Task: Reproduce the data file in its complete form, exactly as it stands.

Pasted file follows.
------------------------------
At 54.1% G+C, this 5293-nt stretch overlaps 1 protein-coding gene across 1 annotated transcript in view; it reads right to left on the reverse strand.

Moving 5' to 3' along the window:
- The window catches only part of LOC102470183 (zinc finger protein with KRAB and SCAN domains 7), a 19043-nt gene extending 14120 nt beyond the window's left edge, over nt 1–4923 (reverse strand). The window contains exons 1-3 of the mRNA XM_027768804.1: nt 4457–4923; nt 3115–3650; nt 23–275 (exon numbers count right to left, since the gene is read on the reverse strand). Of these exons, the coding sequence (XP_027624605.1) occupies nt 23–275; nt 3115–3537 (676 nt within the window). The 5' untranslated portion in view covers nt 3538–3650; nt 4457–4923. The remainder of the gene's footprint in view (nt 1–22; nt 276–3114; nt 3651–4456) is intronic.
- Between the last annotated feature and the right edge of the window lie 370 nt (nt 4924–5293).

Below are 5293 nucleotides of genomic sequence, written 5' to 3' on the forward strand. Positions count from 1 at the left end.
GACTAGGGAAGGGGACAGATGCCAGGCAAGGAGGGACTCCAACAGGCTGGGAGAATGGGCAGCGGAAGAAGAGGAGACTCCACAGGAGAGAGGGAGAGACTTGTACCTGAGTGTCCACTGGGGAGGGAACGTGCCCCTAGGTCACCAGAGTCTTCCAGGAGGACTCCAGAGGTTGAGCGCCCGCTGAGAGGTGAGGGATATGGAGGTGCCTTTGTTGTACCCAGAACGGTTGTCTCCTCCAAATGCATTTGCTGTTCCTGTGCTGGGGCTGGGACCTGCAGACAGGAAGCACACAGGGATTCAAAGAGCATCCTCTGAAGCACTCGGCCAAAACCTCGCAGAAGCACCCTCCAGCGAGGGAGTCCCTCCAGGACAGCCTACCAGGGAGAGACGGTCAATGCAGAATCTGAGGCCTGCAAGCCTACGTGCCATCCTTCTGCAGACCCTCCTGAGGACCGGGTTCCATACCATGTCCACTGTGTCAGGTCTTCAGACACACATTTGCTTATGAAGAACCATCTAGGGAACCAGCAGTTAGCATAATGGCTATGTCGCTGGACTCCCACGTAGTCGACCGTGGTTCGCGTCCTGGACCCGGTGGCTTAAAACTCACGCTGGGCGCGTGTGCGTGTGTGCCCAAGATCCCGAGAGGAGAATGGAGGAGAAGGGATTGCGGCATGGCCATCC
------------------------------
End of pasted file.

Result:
At 54.1% G+C, this 5293-nt stretch overlaps 1 protein-coding gene across 1 annotated transcript in view; it reads right to left on the reverse strand.

Moving 5' to 3' along the window:
- The window catches only part of LOC102470183 (zinc finger protein with KRAB and SCAN domains 7), a 19043-nt gene extending 14120 nt beyond the window's left edge, over nt 1–4923 (reverse strand). The window contains exons 1-3 of the mRNA XM_027768804.1: nt 4457–4923; nt 3115–3650; nt 23–275 (exon numbers count right to left, since the gene is read on the reverse strand). Of these exons, the coding sequence (XP_027624605.1) occupies nt 23–275; nt 3115–3537 (676 nt within the window). The 5' untranslated portion in view covers nt 3538–3650; nt 4457–4923. The remainder of the gene's footprint in view (nt 1–22; nt 276–3114; nt 3651–4456) is intronic.
- Between the last annotated feature and the right edge of the window lie 370 nt (nt 4924–5293).

Below are 5293 nucleotides of genomic sequence, written 5' to 3' on the forward strand. Positions count from 1 at the left end.
GACTAGGGAAGGGGACAGATGCCAGGCAAGGAGGGACTCCAACAGGCTGGGAGAATGGGCAGCGGAAGAAGAGGAGACTCCACAGGAGAGAGGGAGAGACTTGTACCTGAGTGTCCACTGGGGAGGGAACGTGCCCCTAGGTCACCAGAGTCTTCCAGGAGGACTCCAGAGGTTGAGCGCCCGCTGAGAGGTGAGGGATATGGAGGTGCCTTTGTTGTACCCAGAACGGTTGTCTCCTCCAAATGCATTTGCTGTTCCTGTGCTGGGGCTGGGACCTGCAGACAGGAAGCACACAGGGATTCAAAGAGCATCCTCTGAAGCACTCGGCCAAAACCTCGCAGAAGCACCCTCCAGCGAGGGAGTCCCTCCAGGACAGCCTACCAGGGAGAGACGGTCAATGCAGAATCTGAGGCCTGCAAGCCTACGTGCCATCCTTCTGCAGACCCTCCTGAGGACCGGGTTCCATACCATGTCCACTGTGTCAGGTCTTCAGACACACATTTGCTTATGAAGAACCATCTAGGGAACCAGCAGTTAGCATAATGGCTATGTCGCTGGACTCCCACGTAGTCGACCGTGGTTCGCGTCCTGGACCCGGTGGCTTAAAACTCACGCTGGGCGCGTGTGCGTGTGTGCCCAAGATCCCGAGAGGAGAATGGAGGAGAAGGGATTGCGGCATGGCCATCC